|Pau Gasol and Steve Nash practice Mike D'Antoni's "Synchronized Swimming" defense. (AP photo)|
The Los Angeles Lakers fired Mike Brown on Friday and by Saturday afternoon it was a foregone conclusion that Phil Jackson would be returning to the head coaching job from which he had retired twice before. The word circulating was that the organization already had a handshake agreement with the 11-ringed Zen Master and pen would be put to paper yesterday afternoon.
Until Lakers GM Mitch Kupchak called Jackson and told him otherwise on Sunday evening.
Instead, the only NBA franchise with a $100 million payroll opted to hire Mike D'Antoni, a run-and-gun master and pick-and-roll enthusiast who guided new Laker Steve Nash to two Most Valuable Player awards when the point guard played under him in Phoenix.
For all the rampant scoring done and individual honors gathered those Suns runs, though, the teams' postseason appearances never breached Finals competition. More recently, D'Antoni was ousted as the head coach of the New York Knicks in favor of Mike Woodson, a man who values defense more than putting triple-digit numbers on the scoreboard.
But just because D'Antoni's never helmed a title-winning campaign doesn't mean he never will. Remember: at one point in each of their respective careers Michael Jordan, Dirk Nowitzki and LeBron James were players who could never win a ring. Then they did.
The Lakers' current lineup boasts more latent talent than any NBA team D'Antoni's ever coached. Nash, Kobe Bryant and Pau Gasol are all in their 30s, but are still capable of playing at an All-Star level. Dwight Howard protects the rim better than most basketball players in the world and the best of his Los Angeles stint is probably ahead of him, when he is fully recovered from back surgery.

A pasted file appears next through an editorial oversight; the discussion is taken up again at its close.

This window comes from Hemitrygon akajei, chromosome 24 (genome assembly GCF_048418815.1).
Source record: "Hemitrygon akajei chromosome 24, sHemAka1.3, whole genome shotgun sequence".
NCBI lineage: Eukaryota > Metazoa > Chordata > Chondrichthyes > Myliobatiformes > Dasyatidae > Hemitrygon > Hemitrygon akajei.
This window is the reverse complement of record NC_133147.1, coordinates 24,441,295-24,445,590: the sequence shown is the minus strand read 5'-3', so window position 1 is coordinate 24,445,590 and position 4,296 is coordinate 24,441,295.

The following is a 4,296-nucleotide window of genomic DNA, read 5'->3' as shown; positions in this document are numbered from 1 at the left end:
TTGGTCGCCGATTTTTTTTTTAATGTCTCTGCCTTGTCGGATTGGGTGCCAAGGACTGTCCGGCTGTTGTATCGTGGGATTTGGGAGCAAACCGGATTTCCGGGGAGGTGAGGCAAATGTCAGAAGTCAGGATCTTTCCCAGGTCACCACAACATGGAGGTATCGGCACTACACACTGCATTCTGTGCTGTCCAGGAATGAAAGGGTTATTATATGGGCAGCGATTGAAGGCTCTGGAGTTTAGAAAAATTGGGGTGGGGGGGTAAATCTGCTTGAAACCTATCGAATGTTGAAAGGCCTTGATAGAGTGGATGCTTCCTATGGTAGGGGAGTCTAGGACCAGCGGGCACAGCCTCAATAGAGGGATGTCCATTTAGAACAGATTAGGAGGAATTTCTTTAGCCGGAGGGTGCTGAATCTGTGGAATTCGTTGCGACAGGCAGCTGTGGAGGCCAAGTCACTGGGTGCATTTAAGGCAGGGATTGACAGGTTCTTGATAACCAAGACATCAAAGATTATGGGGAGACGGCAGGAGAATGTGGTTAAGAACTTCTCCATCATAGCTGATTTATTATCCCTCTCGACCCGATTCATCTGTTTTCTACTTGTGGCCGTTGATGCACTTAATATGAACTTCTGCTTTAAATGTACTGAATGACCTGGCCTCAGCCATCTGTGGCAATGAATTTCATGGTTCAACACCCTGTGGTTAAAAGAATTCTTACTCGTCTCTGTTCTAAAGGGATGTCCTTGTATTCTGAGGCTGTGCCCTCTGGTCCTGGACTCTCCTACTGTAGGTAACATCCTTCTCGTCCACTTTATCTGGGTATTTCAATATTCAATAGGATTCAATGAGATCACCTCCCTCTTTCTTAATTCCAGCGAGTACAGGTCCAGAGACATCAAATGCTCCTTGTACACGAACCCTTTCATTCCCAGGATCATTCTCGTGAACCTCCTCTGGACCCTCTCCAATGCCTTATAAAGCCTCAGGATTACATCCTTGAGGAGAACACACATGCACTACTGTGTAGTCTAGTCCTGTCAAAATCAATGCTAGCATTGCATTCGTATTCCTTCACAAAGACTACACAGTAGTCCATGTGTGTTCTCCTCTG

The bench is still an issue. The age and durability of Bryant and Nash are issues. The possibility of D'Anonti's favored PNR offense could also be problematic, positioning Gasol and Howard away from the points where they play some of their best ball.
There will not be instant success for the yellow-and-purple clad lads in Staples Center just because there's a different man in a suit sitting on the sidelines. These are all men willing to adapt, though. D'Antoni has history with two of the major cogs in the Lakers' system through his work with USA Basketball. His success with Nash is being retread time and again for stories about their reunion, and he has at least a slight familiarity with Gasol after coaching the Lakers' division rival.
Bryant is still the heart, the vocal leader of this team. A Facebook post may not mean much in the days of new media, but Bryant seems to be buying in early, no matter how much he may have wanted his old coach back.
A title isn't guaranteed, but if Jackson was asking for too much for his return, the Lakers got the second-best available option. As long as the front office doesn't trade for Carmelo Anthony, everything should be fine.
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